Last July, Judge Boyce Martin announced his retirement from the U.S. Court of Appeals for the Sixth Circuit. Tonight, TPM reports that Martin made his decision “under a cloud of accusations that he had racked up nearly $140,000 in ‘questionable travel expenses.’”
The details came out in a decision filed by five members of a federal panel on judicial conduct. The decision was in response to a petition filed by Boyce in August asking that his name be kept confidential and that his case not be referred to the Justice Department. Both requests were denied. . . .
Before the investigation could go any further, according to Friday’s decision, Martin submitted his letter of resignation to President Obama. Because of that, the court investigators halted their inquiry and never reached a conclusion about the expenses. . . .
In its decision, the panel wrote that the court’s efforts to disclose Martin’s name and refer his case to the Justice Department’s Public Integrity Section were appropriate under federal rules.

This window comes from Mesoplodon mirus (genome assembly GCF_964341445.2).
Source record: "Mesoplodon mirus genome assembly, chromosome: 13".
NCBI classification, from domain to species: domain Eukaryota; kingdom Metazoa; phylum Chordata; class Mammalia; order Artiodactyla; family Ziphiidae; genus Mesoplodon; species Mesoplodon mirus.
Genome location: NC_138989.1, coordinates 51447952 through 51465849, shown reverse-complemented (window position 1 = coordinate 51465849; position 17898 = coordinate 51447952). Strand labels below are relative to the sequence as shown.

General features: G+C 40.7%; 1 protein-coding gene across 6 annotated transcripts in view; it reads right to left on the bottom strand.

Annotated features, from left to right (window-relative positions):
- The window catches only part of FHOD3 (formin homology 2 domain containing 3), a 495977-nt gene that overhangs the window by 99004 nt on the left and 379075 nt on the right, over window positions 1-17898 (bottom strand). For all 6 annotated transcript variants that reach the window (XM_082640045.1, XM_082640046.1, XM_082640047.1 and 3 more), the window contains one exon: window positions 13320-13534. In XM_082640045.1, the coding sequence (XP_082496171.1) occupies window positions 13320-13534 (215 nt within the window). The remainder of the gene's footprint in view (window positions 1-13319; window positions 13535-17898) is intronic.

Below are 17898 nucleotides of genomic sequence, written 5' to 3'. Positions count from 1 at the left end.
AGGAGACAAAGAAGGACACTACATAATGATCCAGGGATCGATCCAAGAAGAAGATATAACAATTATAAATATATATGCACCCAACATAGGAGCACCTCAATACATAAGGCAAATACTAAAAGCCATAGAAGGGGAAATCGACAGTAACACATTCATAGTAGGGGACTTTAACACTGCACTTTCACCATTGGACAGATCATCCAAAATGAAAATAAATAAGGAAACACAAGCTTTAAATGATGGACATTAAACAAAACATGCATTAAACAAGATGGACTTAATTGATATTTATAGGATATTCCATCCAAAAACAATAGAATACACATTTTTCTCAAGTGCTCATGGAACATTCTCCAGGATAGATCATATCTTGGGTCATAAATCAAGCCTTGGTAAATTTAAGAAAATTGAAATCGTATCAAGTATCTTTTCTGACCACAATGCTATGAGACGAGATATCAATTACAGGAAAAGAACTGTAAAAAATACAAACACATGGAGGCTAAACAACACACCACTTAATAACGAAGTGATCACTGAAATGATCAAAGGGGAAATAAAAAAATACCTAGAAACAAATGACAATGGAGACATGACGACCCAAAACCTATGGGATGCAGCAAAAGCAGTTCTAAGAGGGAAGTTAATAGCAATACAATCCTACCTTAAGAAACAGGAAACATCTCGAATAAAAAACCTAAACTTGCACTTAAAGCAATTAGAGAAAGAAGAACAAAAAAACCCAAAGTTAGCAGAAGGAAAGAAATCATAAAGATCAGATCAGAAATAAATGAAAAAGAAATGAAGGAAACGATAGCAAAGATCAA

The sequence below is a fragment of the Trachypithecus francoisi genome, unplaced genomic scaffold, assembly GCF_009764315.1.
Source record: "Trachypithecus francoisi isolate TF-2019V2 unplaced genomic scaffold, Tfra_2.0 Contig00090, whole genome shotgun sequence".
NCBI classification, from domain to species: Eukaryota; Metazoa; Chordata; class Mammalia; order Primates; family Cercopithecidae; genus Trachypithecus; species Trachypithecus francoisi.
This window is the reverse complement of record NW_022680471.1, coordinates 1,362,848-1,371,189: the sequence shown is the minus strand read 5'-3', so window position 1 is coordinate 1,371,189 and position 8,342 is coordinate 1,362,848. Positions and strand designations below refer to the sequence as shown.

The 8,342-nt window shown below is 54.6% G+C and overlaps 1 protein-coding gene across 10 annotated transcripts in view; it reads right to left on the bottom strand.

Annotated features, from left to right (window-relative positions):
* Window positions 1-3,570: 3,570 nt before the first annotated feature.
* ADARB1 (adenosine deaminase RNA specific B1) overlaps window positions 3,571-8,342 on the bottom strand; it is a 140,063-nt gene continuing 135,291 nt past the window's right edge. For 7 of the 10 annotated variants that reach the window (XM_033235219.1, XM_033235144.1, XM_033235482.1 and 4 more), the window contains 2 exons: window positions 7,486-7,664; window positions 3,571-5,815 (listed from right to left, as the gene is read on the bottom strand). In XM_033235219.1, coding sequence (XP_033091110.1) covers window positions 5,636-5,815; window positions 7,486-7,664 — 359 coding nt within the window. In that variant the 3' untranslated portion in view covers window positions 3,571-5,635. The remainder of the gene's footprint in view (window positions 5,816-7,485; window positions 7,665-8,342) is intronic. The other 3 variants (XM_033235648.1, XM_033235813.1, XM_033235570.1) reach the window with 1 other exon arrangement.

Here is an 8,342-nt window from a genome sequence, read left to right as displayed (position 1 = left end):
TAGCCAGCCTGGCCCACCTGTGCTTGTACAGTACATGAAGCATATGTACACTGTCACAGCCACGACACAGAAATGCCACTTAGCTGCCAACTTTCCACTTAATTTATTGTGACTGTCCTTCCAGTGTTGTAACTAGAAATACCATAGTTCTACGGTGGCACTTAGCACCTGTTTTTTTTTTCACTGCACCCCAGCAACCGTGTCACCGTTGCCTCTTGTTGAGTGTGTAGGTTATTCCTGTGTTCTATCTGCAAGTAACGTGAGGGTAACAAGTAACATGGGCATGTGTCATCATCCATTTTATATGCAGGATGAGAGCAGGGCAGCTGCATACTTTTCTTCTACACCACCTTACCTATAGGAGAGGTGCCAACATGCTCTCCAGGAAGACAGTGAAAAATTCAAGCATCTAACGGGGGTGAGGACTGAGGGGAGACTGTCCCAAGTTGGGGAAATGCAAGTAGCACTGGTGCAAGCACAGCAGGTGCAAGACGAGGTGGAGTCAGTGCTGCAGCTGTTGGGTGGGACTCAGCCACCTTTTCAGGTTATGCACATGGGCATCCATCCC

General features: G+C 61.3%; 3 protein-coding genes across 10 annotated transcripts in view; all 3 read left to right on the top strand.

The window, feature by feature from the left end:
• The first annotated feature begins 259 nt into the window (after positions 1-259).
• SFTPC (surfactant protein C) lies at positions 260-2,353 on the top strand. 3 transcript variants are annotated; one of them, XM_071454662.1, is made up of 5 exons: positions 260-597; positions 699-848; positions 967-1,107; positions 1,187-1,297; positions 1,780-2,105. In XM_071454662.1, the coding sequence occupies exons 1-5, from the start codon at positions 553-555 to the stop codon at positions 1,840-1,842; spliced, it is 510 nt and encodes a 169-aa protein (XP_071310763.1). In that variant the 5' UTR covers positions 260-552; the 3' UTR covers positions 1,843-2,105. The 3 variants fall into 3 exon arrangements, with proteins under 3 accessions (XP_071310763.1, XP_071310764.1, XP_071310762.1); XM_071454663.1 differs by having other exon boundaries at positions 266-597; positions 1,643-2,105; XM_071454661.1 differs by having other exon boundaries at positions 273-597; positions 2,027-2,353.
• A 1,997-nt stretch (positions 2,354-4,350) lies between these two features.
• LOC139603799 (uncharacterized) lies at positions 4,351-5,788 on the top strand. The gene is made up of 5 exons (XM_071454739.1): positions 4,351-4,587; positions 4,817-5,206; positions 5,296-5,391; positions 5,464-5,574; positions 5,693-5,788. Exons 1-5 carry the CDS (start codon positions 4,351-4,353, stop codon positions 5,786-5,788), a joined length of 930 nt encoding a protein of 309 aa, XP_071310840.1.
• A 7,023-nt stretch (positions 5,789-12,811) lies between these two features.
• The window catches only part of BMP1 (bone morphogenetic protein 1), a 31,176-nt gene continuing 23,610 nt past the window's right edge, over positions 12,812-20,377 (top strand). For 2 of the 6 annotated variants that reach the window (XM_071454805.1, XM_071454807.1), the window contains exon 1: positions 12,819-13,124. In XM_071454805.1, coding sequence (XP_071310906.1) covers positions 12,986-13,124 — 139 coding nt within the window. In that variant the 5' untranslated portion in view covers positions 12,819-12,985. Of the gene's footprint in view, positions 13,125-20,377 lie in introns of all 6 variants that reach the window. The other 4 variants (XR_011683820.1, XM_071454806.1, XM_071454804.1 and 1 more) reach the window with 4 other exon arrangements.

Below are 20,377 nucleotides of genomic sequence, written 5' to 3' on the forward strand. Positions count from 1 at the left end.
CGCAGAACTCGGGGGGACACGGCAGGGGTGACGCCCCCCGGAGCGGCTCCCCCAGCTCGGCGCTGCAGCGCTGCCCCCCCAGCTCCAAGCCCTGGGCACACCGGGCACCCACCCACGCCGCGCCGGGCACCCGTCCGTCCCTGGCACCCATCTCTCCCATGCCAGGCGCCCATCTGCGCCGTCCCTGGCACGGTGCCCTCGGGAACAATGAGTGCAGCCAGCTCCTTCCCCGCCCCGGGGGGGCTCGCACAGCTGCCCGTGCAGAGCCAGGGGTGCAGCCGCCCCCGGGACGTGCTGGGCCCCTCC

UPDATE: A spokesperson for Judge Martin e-mails to note that Judge Martin had offered to repay all travel reimbursements he had received over the relevant period, not merely those that were in question. This is the source of the $138,500 figure. The spokesperson did not identify the value of those reimbursements that were in question, however. According to the ruling, Judge Martin offered to repay this amount in three installments between June and August 2013, but only the first two payments were ever received.
For those interested in more details on this case, here is yesterday’s ruling and a prior ruling in the matter. Former Sixth Circuit clerk Josh Blackman has also posted a handy timeline of relevant events.
SECOND UPDATE: According to Judge Martin’s spokesperson, he had sent a check to pay the third installment when it was due. As this payment appears not to have been received by the court, he has sent a new payment to cover the final installment.